Gone but not forgotten, Sampled

Sound Affects

There are a million bits in records – not necessarily the whole track – that stick in the brain and when re-heard trigger some sort of euphoric high in the brain. Off the top of my head, the galloping acoustic rush as Johnny Marr leads The Smiths into Bigmouth Strikes Again, The Clash going full pelt on White Riot, the popping bass intro to Sly & The Family Stone’s I Get High On You, the 14th fret D chord that fills every second line in Rip It Up, Liz Fraser’s voice on Song To The Siren, the gear-changing riff on The Breeder’s Cannonball, the stomping goosestep that opens Holidays In The Sun, the wild-eyed storm at the end of The Beatles’ Helter Skelter, the clattering industrial funk that holds Happy Mondays’ Mad Cyril loosely together, the bit in I Am The Resurrection when Mani’s riff kicks in and the whole band head off into an episode of Starsky & Hutch for 5 minutes, Marvin Gaye’s ‘Up early in the morning!’ when the Funk Brothers momentarily drop out on Can I Get A Witness.….That 10 Favourite Albums thing that’s doing the rounds just now on Facebook is good fun ‘n all, but if you were to ask me my 10 favourite bits in music, I reckon I’d be at it, one a day, for months on end. And I’m sure any of you reading this would be similarly challenged.

There’s no doubt though (this week at any rate) that the sound of Nile Rodgers and Bernard Edwards playing together is just about my favourite sound in music. Nile, with his chattering funk guitar, all major 7ths with extra pinky action, found the perfect foil in Bernard (pronounced with the emphasis on the 2nd syllable – it rhymes with ‘hard’ (just like those bass lines he plays)), a seasoned jazz player who ran up, down and across the 4 strings under his fingers with an effortless glide. When the pair of them lock into a groove it’s like an old married couple nattering over the kitchen table, Nile leading the conversation with positive excitement, Bernard uhm-ing and ah-ing in contended agreement.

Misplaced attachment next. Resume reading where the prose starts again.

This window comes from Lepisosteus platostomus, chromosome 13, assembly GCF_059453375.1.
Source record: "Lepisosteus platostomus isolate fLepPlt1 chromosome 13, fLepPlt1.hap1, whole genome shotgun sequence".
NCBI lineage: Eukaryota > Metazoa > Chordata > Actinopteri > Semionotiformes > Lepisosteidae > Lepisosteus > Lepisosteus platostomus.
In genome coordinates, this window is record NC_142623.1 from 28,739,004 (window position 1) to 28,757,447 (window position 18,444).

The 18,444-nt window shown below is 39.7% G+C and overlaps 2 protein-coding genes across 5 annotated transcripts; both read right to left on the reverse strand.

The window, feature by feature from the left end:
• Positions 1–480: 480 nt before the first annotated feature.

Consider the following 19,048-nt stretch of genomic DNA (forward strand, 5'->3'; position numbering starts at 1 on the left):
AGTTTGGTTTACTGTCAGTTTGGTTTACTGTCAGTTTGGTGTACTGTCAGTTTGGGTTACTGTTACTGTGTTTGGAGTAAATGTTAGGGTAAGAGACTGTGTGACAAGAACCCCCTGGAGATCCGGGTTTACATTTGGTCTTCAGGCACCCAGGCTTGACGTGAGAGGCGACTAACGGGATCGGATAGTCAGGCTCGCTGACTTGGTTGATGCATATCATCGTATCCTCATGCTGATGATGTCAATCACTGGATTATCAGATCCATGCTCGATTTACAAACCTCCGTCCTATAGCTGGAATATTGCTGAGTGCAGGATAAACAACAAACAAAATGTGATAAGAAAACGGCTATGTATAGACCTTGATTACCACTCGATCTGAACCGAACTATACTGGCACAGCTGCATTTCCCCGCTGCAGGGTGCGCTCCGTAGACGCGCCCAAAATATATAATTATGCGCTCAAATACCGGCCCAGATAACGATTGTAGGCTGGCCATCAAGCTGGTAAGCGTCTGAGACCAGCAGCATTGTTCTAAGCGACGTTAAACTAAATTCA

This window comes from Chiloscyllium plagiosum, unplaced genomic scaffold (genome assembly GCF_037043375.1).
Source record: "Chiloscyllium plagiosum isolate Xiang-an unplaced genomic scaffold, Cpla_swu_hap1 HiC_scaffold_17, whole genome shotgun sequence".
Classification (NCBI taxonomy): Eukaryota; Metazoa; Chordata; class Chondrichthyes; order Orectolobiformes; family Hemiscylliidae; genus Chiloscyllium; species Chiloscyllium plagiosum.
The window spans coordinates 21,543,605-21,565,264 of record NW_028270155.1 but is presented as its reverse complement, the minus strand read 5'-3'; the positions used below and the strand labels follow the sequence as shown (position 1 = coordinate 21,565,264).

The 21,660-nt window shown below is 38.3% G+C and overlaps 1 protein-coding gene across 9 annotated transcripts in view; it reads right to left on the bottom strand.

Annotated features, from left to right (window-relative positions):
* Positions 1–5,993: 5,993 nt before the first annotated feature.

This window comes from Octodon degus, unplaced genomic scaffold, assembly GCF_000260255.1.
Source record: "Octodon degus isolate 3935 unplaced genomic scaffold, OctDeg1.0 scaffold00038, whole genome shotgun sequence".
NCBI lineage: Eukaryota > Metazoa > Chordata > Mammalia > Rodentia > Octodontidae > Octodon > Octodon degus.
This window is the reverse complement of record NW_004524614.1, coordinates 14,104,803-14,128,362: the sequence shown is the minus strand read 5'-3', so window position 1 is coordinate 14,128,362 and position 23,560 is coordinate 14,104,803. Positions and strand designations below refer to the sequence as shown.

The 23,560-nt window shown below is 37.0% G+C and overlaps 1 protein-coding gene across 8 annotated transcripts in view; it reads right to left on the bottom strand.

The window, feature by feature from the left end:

Listen to their playing on Sister Sledge‘s Thinking Of You.

Sister SledgeThinking Of You

Rodgers’ idea for Chic was always that they’d be a hit-making machine writing songs for others as well as themselves. They’d have their own act, Chic, who took their cue from Roxy Music by dressing to the nines and fronting the band with a couple of glamorous females who wouldn’t have looked out of place on a Roxy album sleeve. Chic ran up all manner of hit singles; Le Freak, Everybody Dance, I Want Your Love….. and when Nile and Bernard weren’t guiding them to chart success they were busy helping others fill the gaps in the charts they’d just vacated.

The Chic Organisation played on all manner of records, a disco-era house band akin to the Funk Brothers at Motown or the Wrecking Crew in LA. And the best thing about those Chic Organisation records is that every one of them sounded exactly like Chic themselves.

Take the Sister Sledge record above. It opens with that none-more-recognisable Rodgers’ guitar sound, played high up the frets on the first 3 or 4 strings, simple enough to listen to but devilishly difficult to play with the same bounce as its writer. When Edwards’ bass comes in along with the vocals, the whole thing takes off in airy abandon.

“Everybody, let me tell you ’bout my love,

Brought to you, by an angel up above….”

And away we go. Strings sweep up and down, the bass drops in and out, congas and pitched percussion keep the whole thing groovy and the sisters Sledge sashay on the spot, ice-cool four-part harmonies and backing vocals from beginning to end. The Chic Organisation thought the finished track was just OK and stuck it on a b-side. A b-side! The a-side? That would be Lost In Music.